The Andrew Grounsell Challenge is now underway, with Luke Westoe and Darren Purvis cycling to and from, as well as climbing the Three Peaks to raise funds for us and Maggie’s Newcastle.
It’s all in memory of their friend and colleague, Andrew Grounsell, who sadly died from bowel cancer last year aged just 54.
Darren has been keeping us up-to-date with their travels and, as you will see from his diary and pics below, it’s been both fun and very hard work so far.
Our thanks to Darren and Luke – and to everyone supporting them. If you would like to sponsor them, you can do so here.
After leaving Space at noon on 25th, we visited Maggies before heading to the Sir Bobby Robson statue at St. James Park. Great photos with all.
The cycle south through Gateshead, heading in to Durham so us joined by Keith in our office. The company was great, although we could not persuade him to cycle the remainder of the 920 miles ahead!
We cycled on through Bishop Auckland, Richmond and in to Leyburn.
Our stop for the night was a campsite near Ketterwell. Have to say the shower block got the thumbs up from us all as we were desperate to be cleaned up.
The tents went up in the dark, Andrew sleeping in the van and Luke and I in tents.
We slept well, until alarms rang out at 6.30am.
Early start with a 6am wake up shake of the tent.
Most of the day was off road away from traffic, some detours with the Garman taking us on some magical tracks; scenic tracks along the Leeds to Liverpool canal, disused railways, some serious off road sections which you would never tackle on a road bike, but once your descending its a climb back up so you just keep going down.
Managed to miss the first refuelling stop? Not sure how but once we reached stop 2 we were ready to eat.
Bolton was a difficult bit to navigate. We passed near Bury and then on towards Chester.
Mold was our last English town before we crossed the border to Wales were the hills began and the legs started to feel the pressure.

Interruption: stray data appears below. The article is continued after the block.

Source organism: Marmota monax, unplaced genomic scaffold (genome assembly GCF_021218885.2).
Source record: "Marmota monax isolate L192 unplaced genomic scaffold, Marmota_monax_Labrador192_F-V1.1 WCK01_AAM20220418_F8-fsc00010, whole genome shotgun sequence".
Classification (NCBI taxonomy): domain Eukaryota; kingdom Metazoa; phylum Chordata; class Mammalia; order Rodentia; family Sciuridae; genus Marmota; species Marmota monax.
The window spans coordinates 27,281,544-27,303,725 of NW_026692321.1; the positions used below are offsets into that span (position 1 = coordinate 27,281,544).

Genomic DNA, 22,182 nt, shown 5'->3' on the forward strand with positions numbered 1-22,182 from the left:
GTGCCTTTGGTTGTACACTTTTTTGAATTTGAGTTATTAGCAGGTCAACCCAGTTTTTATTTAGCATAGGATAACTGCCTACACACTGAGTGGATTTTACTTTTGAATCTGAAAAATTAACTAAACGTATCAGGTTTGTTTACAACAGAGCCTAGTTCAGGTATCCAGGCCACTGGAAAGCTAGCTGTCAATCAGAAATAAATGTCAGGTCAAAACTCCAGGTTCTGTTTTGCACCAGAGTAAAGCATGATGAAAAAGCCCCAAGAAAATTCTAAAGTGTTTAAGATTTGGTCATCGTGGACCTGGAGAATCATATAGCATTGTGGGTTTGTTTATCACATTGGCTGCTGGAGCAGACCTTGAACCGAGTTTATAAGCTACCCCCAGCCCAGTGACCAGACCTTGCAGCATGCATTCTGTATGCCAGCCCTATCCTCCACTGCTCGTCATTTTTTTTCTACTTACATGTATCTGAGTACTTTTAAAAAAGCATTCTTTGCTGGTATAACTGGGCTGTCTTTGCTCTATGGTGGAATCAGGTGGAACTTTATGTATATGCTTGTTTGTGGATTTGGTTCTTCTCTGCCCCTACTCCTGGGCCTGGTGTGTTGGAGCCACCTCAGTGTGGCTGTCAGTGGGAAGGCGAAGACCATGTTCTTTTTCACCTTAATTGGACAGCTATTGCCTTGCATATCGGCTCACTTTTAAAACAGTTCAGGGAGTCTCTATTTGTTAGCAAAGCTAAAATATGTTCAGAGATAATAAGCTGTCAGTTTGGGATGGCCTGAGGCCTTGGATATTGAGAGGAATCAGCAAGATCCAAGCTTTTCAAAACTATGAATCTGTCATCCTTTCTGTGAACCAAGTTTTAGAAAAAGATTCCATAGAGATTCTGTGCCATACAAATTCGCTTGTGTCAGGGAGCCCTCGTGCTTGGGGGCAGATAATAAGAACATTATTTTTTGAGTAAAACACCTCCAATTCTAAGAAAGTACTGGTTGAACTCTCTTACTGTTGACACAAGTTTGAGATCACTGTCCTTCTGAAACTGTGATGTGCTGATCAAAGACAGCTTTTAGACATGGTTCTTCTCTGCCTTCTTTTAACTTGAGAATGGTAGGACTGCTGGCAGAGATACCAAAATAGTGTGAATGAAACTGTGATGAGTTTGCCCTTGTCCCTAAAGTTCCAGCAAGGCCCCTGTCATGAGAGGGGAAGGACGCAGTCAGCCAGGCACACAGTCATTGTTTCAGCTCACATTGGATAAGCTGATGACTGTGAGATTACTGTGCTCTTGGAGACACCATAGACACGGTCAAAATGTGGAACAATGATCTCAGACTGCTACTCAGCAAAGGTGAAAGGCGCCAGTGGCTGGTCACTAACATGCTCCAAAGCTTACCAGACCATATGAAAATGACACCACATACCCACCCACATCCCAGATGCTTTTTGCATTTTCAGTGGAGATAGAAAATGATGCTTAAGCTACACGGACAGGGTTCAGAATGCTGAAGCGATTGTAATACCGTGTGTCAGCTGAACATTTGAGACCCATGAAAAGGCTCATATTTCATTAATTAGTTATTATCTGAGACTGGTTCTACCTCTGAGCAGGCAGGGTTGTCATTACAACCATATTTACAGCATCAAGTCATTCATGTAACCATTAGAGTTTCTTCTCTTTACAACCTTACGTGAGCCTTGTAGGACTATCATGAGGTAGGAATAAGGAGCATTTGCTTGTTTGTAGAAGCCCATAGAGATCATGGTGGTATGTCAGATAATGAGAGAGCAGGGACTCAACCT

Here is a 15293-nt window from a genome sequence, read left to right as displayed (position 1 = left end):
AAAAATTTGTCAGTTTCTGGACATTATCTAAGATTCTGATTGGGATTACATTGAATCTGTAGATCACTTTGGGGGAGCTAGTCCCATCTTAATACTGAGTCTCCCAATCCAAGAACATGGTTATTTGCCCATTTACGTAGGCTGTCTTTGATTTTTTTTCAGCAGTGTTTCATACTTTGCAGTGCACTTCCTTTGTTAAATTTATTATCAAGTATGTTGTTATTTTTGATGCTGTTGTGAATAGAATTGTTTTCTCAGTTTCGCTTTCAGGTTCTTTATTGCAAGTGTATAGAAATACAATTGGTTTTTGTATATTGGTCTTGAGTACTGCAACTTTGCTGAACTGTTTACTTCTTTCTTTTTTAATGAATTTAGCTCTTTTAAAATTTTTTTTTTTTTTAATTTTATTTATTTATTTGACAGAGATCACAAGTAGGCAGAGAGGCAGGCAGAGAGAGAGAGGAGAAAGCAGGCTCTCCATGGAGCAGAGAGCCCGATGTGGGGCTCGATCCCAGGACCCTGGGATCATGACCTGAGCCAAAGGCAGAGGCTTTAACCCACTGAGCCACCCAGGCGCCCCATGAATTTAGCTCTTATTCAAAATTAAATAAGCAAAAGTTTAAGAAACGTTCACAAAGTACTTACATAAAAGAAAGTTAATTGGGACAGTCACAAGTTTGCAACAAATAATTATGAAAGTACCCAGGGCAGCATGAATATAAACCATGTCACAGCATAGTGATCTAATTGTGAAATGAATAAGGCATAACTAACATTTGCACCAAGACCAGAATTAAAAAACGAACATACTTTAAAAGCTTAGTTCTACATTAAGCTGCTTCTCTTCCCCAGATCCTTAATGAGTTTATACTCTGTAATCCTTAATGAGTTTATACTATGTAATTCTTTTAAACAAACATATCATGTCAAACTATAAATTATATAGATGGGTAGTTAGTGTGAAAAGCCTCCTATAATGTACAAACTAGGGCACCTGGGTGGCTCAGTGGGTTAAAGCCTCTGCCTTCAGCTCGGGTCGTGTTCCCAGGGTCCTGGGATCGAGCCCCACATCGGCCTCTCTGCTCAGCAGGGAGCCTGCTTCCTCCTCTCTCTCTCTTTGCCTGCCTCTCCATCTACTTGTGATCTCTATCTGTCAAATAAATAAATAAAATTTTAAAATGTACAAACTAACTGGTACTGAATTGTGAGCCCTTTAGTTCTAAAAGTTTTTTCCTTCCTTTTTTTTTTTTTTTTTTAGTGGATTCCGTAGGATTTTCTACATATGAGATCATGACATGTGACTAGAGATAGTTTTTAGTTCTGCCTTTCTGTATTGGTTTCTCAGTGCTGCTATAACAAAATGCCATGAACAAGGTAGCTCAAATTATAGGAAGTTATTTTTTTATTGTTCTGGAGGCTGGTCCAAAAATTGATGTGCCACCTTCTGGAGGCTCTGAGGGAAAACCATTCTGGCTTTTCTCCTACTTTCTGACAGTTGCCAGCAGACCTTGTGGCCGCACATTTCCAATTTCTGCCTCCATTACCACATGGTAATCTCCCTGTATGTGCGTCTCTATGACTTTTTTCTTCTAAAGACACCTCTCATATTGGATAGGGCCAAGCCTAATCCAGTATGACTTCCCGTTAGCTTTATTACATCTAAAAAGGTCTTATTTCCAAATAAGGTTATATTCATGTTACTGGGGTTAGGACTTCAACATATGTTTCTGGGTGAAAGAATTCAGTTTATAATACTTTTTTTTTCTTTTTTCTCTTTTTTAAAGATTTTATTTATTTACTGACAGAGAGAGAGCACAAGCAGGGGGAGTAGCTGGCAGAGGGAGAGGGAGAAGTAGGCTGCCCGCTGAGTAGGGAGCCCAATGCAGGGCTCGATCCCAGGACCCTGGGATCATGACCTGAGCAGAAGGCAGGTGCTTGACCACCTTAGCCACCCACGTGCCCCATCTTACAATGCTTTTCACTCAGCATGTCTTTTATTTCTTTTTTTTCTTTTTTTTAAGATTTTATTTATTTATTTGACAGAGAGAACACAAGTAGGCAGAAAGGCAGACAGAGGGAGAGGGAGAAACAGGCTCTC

There were some impressive climbs with the last 30 mile or so providing the last 3500 ft of climbing. All in all we climbed 7300ft.
Arrived at the campsite in the dark.
After inspecting the shower block, it was deemed a health hazard to enter……but as we had cycled 130 mile we needed to get as clean as possible.
Spent the next hour boiling pasta on the stove and chucking in and chicken, creating cuisine for three. Food was good and the sky being so clear, gave us the best tramadolmain.com display of satellites flying across the star lit galaxy above.
A second night camping, with the tend and sleeping bad still wet from the dampness the night before. The tent taking is dew did not help either, but nothing matters when you so exhausted. So climbing in a soggy sleeping bag did not bother anyone.
We slept well, apart from the odd cow in the field next door.
Day 3 Sunday, the ‘day of rest’…
An early start with another 6am rise and shine. First ones up on the campsite. Woke up the my feet being wet from the dew collecting on the outside of the tent, dripping in to the tent on to the sleeping bag. Nice.
After the success of cooking tea on the gas stove we had brought along, Andrew and I decided to go all out and have beans on toast for lunch. Made a change to the corn beef pie from the morning before!
Beans on toast outside was great! Just the warm start that the damp morning needed. Jackets and hats on and we were off, leaving Andrew to wash the dirties in the shower (the only area he could find to wash up).
The ride to Snowdon was about 20 miles and we left the campsite at 7am. Lots of great descents, but some awesome climbs to get to the area where we would tackle the mountain.
When we arrived Andrew struggled to get parked as it looked like everyone in Wales had decided to climb Snowdon with us.
The weather was now hotting up (24o) and we began the ascent at 9am via Pyg pass. The climb was tough, more so from the many tourists attempting to climb with little gear and footwear not far from flip flops!
We reached the summit at 11.20am and joined the other few thousand people queuing to get right on the top peak. Managing to get a signal finally, meant we learnt that Andrew had been unable to get the train to the top to meet us, due to the tickets being sold out. We were gutted for him as we knew he was keen to walk part of the route with us.
After a bit lunch and a few calls to family, we headed down the mountain to Llanberis to meet Andrew.
The last section of the day involved a ride towards Bangor, a short stint back on the bike riding just 10 miles to our next stop for the night.
A quick clean up, van emptied, all our kit on charge, we headed out on a mission to find a fish and chip shop. Happy to report we accomplished the mission!